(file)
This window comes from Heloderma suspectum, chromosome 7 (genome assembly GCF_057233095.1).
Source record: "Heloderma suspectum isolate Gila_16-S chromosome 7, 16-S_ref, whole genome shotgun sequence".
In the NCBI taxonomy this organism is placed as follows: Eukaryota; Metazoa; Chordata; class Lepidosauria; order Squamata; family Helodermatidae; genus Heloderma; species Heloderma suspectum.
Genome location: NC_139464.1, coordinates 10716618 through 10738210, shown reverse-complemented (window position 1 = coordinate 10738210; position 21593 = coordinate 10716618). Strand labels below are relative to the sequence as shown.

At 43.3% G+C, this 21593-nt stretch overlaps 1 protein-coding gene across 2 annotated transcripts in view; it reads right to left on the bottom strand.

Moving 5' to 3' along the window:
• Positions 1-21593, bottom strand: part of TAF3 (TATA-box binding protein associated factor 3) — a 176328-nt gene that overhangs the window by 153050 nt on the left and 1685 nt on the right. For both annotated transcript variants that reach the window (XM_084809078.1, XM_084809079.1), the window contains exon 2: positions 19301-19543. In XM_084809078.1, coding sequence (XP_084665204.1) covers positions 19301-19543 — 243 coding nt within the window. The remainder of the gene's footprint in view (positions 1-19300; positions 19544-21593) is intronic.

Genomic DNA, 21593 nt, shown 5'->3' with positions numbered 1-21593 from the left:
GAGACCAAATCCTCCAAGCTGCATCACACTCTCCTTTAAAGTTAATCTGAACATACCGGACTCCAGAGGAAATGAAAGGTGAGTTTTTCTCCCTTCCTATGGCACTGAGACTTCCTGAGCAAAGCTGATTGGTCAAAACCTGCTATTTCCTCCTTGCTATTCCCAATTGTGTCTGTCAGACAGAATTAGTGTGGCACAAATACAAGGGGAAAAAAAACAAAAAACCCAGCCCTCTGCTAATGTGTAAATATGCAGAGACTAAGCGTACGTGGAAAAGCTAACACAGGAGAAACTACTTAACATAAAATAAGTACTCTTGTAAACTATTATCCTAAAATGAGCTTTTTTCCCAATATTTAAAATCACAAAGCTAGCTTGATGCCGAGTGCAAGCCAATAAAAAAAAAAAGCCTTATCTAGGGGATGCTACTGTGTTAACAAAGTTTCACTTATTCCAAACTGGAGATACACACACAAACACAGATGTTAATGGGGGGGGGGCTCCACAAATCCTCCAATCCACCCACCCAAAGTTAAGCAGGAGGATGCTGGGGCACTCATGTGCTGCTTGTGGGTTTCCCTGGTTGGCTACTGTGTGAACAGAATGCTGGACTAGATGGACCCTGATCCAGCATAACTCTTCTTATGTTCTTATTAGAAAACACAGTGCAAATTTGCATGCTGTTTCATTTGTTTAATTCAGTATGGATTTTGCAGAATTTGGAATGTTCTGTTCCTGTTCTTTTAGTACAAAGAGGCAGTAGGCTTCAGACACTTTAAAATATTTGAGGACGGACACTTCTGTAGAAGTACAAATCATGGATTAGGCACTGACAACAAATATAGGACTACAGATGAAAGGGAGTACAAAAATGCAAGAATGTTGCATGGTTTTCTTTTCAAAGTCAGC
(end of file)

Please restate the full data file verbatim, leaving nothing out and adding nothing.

This window comes from Heloderma suspectum, chromosome 7 (genome assembly GCF_057233095.1).
Source record: "Heloderma suspectum isolate Gila_16-S chromosome 7, 16-S_ref, whole genome shotgun sequence".
In the NCBI taxonomy this organism is placed as follows: Eukaryota; Metazoa; Chordata; class Lepidosauria; order Squamata; family Helodermatidae; genus Heloderma; species Heloderma suspectum.
Genome location: NC_139464.1, coordinates 10716618 through 10738210, shown reverse-complemented (window position 1 = coordinate 10738210; position 21593 = coordinate 10716618). Strand labels below are relative to the sequence as shown.

At 43.3% G+C, this 21593-nt stretch overlaps 1 protein-coding gene across 2 annotated transcripts in view; it reads right to left on the bottom strand.

Moving 5' to 3' along the window:
• Positions 1-21593, bottom strand: part of TAF3 (TATA-box binding protein associated factor 3) — a 176328-nt gene that overhangs the window by 153050 nt on the left and 1685 nt on the right. For both annotated transcript variants that reach the window (XM_084809078.1, XM_084809079.1), the window contains exon 2: positions 19301-19543. In XM_084809078.1, coding sequence (XP_084665204.1) covers positions 19301-19543 — 243 coding nt within the window. The remainder of the gene's footprint in view (positions 1-19300; positions 19544-21593) is intronic.

Genomic DNA, 21593 nt, shown 5'->3' with positions numbered 1-21593 from the left:
GAGACCAAATCCTCCAAGCTGCATCACACTCTCCTTTAAAGTTAATCTGAACATACCGGACTCCAGAGGAAATGAAAGGTGAGTTTTTCTCCCTTCCTATGGCACTGAGACTTCCTGAGCAAAGCTGATTGGTCAAAACCTGCTATTTCCTCCTTGCTATTCCCAATTGTGTCTGTCAGACAGAATTAGTGTGGCACAAATACAAGGGGAAAAAAAACAAAAAACCCAGCCCTCTGCTAATGTGTAAATATGCAGAGACTAAGCGTACGTGGAAAAGCTAACACAGGAGAAACTACTTAACATAAAATAAGTACTCTTGTAAACTATTATCCTAAAATGAGCTTTTTTCCCAATATTTAAAATCACAAAGCTAGCTTGATGCCGAGTGCAAGCCAATAAAAAAAAAAAGCCTTATCTAGGGGATGCTACTGTGTTAACAAAGTTTCACTTATTCCAAACTGGAGATACACACACAAACACAGATGTTAATGGGGGGGGGGCTCCACAAATCCTCCAATCCACCCACCCAAAGTTAAGCAGGAGGATGCTGGGGCACTCATGTGCTGCTTGTGGGTTTCCCTGGTTGGCTACTGTGTGAACAGAATGCTGGACTAGATGGACCCTGATCCAGCATAACTCTTCTTATGTTCTTATTAGAAAACACAGTGCAAATTTGCATGCTGTTTCATTTGTTTAATTCAGTATGGATTTTGCAGAATTTGGAATGTTCTGTTCCTGTTCTTTTAGTACAAAGAGGCAGTAGGCTTCAGACACTTTAAAATATTTGAGGACGGACACTTCTGTAGAAGTACAAATCATGGATTAGGCACTGACAACAAATATAGGACTACAGATGAAAGGGAGTACAAAAATGCAAGAATGTTGCATGGTTTTCTTTTCAAAGTCAGC